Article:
kottke.org posts about Adolf Hitler
Before Adolf Hitler came along and seized the title of the most evil person in the world, who was commonly cited as the embodiment of evil? The Egyptian Pharoah in the story of Exodus.
In the 18th, 19th, and early 20th centuries, many Americans and Europeans had a firmer grasp of the bible than of the history of genocidal dictators. Orators in search of a universal symbol for evil typically turned to figures like Judas Iscariot, Pontius Pilate, or, most frequently, the Pharaoh of Exodus, who chose to endure 10 plagues rather than let the Hebrew people go. In Common Sense, Thomas Paine wrote: "No man was a warmer wisher for reconciliation than myself, before the fatal nineteenth of April, 1775 [the date of the Lexington massacre], but the moment the event of that day was made known, I rejected the hardened, sullen tempered Pharaoh of England for ever." In the run-up to the Civil War, abolitionists regularly referred to slaveholders as modern-day Pharaohs. Even after VE Day, Pharaoh continued to pop up in the speeches of social reformers like Martin Luther King Jr.
Also, this is a good line:
Generally speaking, hatred was more local and short-lived before World War II.
That's right, Adolf Hitler. Janet Flanner profiled him in three consecutive issues in 1936. Part one begins like so:
Dictator of a nation devoted to splendid sausages, cigars, beer, and babies, Adolf Hitler is a vegetarian, teetotaler, nonsmoker, and celibate. He was a small-boned baby and was tubercular in his teens. He says that as a youth he was already considered an eccentric. In the war, he was wounded twice and almost blinded by mustard gas. Like many partial invalids, he has compensated for his debilities by developing a violent will and exercising strong opinions. Limited by physical temperament, trained in poverty, organically costive, he has become the dietetic survivor of his poor health. He swallows gruel for breakfast, is fond of oatmeal, digests milk and onion soup, declines meat, which even as an undernourished youth he avoided, never touches fish, has given up macaroni as fattening, eats one piece of bread at a meal, favors vegetables, greens, and salads, drinks lemonade, likes tea and cake, and loves a raw apple. Alcohol and nicotine are beyond him, since they heighten the exciting intoxication his faulty assimilation already assures.
Sadly, access is subscriber-only. (You know who else kept information from people!? Etc.)
Rochus Misch, now 92, recollects that he was in Adolf Hitler's bunker when the German dictator committed suicide.
"Then Bormann ordered Hitler's door to be opened. I saw Hitler slumped with his head on the table. Eva Braun was lying on the sofa, with her head towards him. Her knees were drawn tightly up to her chest. She was wearing a dark blue dress with white frills. I will never forget it.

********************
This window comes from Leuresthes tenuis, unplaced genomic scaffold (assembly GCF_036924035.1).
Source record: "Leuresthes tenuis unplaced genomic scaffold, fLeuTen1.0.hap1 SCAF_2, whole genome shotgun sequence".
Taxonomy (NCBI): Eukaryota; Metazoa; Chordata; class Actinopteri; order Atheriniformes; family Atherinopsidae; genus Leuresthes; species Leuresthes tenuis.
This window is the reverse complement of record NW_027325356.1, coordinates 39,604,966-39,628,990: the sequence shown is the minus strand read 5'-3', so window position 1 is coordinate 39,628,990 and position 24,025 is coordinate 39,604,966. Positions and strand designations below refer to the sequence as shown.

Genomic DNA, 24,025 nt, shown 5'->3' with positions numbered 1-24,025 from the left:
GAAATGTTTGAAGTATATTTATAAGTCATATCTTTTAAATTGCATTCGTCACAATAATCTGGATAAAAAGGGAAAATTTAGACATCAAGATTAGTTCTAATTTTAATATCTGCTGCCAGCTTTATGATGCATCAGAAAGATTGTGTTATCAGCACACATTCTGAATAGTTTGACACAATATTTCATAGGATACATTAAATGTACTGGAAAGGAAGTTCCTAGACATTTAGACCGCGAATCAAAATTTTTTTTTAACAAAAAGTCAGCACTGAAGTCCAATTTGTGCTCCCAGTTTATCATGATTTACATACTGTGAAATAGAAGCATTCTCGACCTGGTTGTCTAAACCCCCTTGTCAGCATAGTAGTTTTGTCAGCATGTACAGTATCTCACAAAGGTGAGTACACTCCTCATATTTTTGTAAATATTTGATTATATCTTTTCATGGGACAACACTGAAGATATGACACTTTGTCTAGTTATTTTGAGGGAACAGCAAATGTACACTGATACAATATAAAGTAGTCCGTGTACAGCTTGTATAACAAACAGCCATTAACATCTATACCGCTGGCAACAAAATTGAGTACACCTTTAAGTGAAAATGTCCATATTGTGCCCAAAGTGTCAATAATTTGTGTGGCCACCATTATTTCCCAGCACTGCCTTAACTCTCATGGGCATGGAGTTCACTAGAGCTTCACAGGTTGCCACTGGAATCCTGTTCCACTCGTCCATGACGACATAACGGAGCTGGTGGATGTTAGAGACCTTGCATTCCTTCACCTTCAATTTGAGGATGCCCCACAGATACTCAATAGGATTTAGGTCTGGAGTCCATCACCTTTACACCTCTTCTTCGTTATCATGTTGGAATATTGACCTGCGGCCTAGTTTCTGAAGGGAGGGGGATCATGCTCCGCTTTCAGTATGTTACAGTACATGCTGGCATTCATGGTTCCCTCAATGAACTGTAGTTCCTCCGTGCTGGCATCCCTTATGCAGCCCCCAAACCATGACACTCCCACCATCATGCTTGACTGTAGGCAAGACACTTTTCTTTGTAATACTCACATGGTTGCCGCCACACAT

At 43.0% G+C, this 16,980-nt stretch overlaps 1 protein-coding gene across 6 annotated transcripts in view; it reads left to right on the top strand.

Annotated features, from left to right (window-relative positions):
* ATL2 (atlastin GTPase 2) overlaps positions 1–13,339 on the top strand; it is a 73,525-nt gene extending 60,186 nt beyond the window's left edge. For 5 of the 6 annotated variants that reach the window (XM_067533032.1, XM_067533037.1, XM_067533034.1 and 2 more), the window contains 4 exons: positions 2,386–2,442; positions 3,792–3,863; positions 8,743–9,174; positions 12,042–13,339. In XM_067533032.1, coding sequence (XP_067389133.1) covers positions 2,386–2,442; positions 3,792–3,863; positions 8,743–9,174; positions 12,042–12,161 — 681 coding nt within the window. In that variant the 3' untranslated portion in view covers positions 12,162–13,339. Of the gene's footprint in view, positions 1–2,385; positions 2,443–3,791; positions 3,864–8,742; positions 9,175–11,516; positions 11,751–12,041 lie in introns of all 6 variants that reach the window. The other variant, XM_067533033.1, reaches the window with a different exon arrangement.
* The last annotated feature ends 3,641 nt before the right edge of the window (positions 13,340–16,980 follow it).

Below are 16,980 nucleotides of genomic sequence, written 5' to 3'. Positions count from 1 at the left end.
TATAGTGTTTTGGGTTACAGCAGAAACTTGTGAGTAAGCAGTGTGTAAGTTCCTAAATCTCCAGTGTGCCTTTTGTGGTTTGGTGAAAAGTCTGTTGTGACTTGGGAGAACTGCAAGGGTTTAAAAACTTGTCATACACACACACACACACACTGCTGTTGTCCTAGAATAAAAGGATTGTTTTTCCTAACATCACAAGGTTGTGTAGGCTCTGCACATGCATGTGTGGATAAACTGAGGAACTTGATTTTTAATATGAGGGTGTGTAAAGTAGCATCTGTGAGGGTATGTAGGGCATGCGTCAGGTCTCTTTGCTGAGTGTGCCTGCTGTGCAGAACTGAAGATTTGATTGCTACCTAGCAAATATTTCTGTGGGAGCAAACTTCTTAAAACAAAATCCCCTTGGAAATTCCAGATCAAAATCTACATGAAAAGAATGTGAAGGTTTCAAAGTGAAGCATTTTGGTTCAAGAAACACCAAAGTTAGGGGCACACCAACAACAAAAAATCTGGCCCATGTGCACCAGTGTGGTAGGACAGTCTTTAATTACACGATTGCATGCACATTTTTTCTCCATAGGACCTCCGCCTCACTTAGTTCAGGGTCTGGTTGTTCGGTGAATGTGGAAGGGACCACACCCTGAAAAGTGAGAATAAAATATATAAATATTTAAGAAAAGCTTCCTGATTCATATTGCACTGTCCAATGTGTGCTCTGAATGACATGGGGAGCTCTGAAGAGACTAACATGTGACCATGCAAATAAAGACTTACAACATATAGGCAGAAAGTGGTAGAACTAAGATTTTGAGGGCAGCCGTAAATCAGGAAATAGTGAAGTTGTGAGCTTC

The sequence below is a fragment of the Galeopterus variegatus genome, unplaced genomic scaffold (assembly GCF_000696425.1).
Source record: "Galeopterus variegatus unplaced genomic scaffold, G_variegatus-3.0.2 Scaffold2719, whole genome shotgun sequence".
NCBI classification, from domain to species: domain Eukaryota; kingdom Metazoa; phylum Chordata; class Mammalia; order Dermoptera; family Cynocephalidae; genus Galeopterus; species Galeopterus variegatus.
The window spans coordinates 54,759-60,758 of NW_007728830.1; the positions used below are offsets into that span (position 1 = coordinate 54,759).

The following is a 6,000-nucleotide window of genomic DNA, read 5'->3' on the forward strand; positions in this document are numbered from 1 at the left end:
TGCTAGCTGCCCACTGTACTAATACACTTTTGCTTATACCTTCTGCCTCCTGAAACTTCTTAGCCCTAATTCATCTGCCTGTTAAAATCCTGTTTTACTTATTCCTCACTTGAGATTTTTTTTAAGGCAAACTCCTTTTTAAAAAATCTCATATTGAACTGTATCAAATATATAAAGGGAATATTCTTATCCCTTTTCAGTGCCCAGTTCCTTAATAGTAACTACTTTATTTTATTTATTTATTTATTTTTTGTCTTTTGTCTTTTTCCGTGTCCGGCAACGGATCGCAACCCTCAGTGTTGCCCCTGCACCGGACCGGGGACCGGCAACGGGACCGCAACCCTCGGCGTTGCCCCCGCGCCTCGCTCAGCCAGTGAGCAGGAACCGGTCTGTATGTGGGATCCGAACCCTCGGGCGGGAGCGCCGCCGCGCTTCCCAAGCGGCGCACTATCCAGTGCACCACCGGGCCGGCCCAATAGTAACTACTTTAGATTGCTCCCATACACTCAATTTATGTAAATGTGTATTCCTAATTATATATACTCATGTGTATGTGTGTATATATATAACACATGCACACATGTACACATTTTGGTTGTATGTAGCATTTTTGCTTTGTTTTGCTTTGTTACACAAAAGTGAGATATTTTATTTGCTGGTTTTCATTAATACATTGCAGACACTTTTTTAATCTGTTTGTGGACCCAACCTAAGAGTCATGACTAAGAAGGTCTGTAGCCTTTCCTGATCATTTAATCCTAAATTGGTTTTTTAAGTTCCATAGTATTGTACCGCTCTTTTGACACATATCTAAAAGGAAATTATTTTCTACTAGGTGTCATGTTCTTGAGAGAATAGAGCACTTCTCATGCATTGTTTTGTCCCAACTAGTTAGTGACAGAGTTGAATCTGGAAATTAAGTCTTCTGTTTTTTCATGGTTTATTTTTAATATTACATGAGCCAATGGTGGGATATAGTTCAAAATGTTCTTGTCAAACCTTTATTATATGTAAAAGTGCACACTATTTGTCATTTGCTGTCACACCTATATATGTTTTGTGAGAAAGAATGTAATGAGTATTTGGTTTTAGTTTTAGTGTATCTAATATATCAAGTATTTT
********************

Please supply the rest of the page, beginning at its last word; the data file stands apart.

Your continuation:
Errol Morris follows up on his recent series about Dutch forger Han van Meegeren by addressing some of the comments he received. Here's Morris on the interaction of historical research and modern content management techniques.
The first version of the Time article that I saw was the "electronic" version from the Web. It is particularly strange, if only because the text (from 1947) is surrounded by modern information, including contemporary advertisements for Liberty Mutual, teeth whitening preparations, wrinkle-cream, and most e-mailed articles. Emmy Göring and Henriette von Schirach complaints are directly adjacent to "Will Twitter Change the Way We Live."
I also enjoyed the discussion of "Hitler-soup" at the end.
The fake subtitles for this movie clip make it seem as though Adolf Hitler is banned from playing iSketch, an online drawing game like Pictionary.
I just got my new Wacom! I have the stylus right here! This tablet has more than 1024 levels of pressure sensitivity!
My Fuhrer, iSketch doesn't support pressure sensitivity!
FUCK YOU! It does if I say so!!
Hilarious. (via conscientious)
Update: There are quite a few different Hitler/subtitle mashups on YouTube. This one about him being banned from XBox Live is the most popular one but this one about his car being stolen predates it. The iSketch one is still the best one, I think. (thx, everyone)
Roy Pearson, the judge who is suing his former dry cleaner for $65 million in damages for a lost pair of pants, started crying in court today when describing the moment when the dry cleaner tried to give him the wrong pants. And this was after a witness called by Pearson likened her treatment by the dry cleaners to Hitler's treatment of the Jews. The judge should have invoked Godwin and declared a mistrial. Also, nice headline from CNN: Judge aims to have pants suit ironed out next week. Haw haw.
Andrew Sullivan: "Critics will no doubt say I am accusing the Bush administration of being Hitler. I'm not. There is no comparison between the political system in Germany in 1937 and the U.S. in 2007. What I am reporting is a simple empirical fact: the interrogation methods approved and defended by this president are not new. Many have been used in the past. The very phrase used by the president to describe torture-that-isn't-somehow-torture - 'enhanced interrogation techniques' - is a term originally coined by the Nazis. The techniques are indistinguishable. The methods were clearly understood in 1948 as war-crimes. The punishment for them was death."
A new book, Heil Hitler, The Pig is Dead, deals with humor during Hitler's reign in Germany. "From an early stage, Germans were well aware of their government's brutality. And the country wasn't possessed by 'evil spirits' nor was it hypnotised by the Nazis' brilliant propaganda, he says. Hypnotized people don't crack jokes."
The Harry Potter book series as allegory for 1930s Europe. Voldemort as Hitler, Dumbledore as Churchill, and Potter as FDR's America?